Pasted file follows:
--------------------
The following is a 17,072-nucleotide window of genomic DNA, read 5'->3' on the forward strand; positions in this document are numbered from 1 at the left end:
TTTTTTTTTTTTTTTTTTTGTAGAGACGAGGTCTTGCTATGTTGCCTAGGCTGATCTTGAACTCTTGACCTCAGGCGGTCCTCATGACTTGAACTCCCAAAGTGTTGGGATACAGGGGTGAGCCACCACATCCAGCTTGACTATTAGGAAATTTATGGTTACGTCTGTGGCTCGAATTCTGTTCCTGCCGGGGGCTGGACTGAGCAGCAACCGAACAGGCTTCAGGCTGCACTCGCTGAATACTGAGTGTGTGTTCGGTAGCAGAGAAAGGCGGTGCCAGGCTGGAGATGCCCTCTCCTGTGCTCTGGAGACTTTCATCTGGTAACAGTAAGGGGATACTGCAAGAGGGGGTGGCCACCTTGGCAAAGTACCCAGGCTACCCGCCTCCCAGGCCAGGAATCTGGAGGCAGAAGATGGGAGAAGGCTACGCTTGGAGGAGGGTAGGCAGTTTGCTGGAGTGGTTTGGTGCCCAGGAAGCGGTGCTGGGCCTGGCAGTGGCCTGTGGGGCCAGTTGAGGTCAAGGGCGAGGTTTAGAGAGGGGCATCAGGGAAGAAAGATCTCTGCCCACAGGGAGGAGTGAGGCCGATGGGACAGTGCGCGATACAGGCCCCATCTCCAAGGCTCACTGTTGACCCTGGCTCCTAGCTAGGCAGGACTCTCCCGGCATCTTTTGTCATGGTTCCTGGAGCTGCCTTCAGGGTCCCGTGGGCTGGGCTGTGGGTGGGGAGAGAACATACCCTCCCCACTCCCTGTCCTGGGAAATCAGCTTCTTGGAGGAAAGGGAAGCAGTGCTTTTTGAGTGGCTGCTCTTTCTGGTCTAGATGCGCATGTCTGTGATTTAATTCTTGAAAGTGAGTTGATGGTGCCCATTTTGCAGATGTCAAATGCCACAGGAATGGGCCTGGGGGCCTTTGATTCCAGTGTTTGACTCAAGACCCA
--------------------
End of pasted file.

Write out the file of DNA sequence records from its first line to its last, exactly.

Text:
The following is a 17,072-nucleotide window of genomic DNA, read 5'->3' on the forward strand; positions in this document are numbered from 1 at the left end:
TTTTTTTTTTTTTTTTTTTGTAGAGACGAGGTCTTGCTATGTTGCCTAGGCTGATCTTGAACTCTTGACCTCAGGCGGTCCTCATGACTTGAACTCCCAAAGTGTTGGGATACAGGGGTGAGCCACCACATCCAGCTTGACTATTAGGAAATTTATGGTTACGTCTGTGGCTCGAATTCTGTTCCTGCCGGGGGCTGGACTGAGCAGCAACCGAACAGGCTTCAGGCTGCACTCGCTGAATACTGAGTGTGTGTTCGGTAGCAGAGAAAGGCGGTGCCAGGCTGGAGATGCCCTCTCCTGTGCTCTGGAGACTTTCATCTGGTAACAGTAAGGGGATACTGCAAGAGGGGGTGGCCACCTTGGCAAAGTACCCAGGCTACCCGCCTCCCAGGCCAGGAATCTGGAGGCAGAAGATGGGAGAAGGCTACGCTTGGAGGAGGGTAGGCAGTTTGCTGGAGTGGTTTGGTGCCCAGGAAGCGGTGCTGGGCCTGGCAGTGGCCTGTGGGGCCAGTTGAGGTCAAGGGCGAGGTTTAGAGAGGGGCATCAGGGAAGAAAGATCTCTGCCCACAGGGAGGAGTGAGGCCGATGGGACAGTGCGCGATACAGGCCCCATCTCCAAGGCTCACTGTTGACCCTGGCTCCTAGCTAGGCAGGACTCTCCCGGCATCTTTTGTCATGGTTCCTGGAGCTGCCTTCAGGGTCCCGTGGGCTGGGCTGTGGGTGGGGAGAGAACATACCCTCCCCACTCCCTGTCCTGGGAAATCAGCTTCTTGGAGGAAAGGGAAGCAGTGCTTTTTGAGTGGCTGCTCTTTCTGGTCTAGATGCGCATGTCTGTGATTTAATTCTTGAAAGTGAGTTGATGGTGCCCATTTTGCAGATGTCAAATGCCACAGGAATGGGCCTGGGGGCCTTTGATTCCAGTGTTTGACTCAAGACCCA